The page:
MONDAY, Feb. 18
How long has it been since investigative reporter Eric Schlosser wrote his best-selling expose Fast Food Nation? Six, seven years? How long have the American people known the ugly truth about how factory farms and slaughterhouses really operate? So why did I read in this morning's Honolulu Star-Bulletin a story titled "Government orders recall of 143M pounds of beef?" After nearly two complete presidential terms of George W. Bush, does this nation still have a Food and Drug Administration? Will it ever be possible for regulators to make sure that bad/tainted/mistreated meat never enters the marketplace in the first place, making recalls like the one in the Star-Bulletin—apparently the biggest ever—completely unnecessary? Apparently, at least part of this beef, which came from a Westland/Hallmark Meat Packing Co. slaughterhouse accused of "animal cruelty and violation of food safety rules," was destined for our schoolchildren. Oh yeah, we truly do live in the richest, most powerful nation on earth.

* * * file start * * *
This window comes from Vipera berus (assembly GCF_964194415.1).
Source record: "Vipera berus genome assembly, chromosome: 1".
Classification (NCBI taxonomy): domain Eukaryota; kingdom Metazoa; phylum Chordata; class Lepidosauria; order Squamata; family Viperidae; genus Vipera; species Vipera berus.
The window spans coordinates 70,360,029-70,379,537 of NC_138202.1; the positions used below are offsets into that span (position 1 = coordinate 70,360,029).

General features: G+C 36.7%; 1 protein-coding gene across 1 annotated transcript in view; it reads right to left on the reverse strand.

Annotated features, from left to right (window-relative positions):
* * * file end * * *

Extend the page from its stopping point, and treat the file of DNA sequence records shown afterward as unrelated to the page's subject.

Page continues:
TUESDAY, Feb. 19
And it's Hawai`i Democratic Party Caucus time! At press-time, officials said 37,182 people participated, which is not only more than seven times the number of votes from 2004, but is three times what the party expected. That Barack Obama blew away Clinton 76 percent to 24 percent isn't really a surprise, so we shouldn't come down too hard on poor little Chelsea Clinton. I'm sure she tried her best.
Anthony Pignataro is a twit. See for yourself at http://twitter.com/apignataro. MTW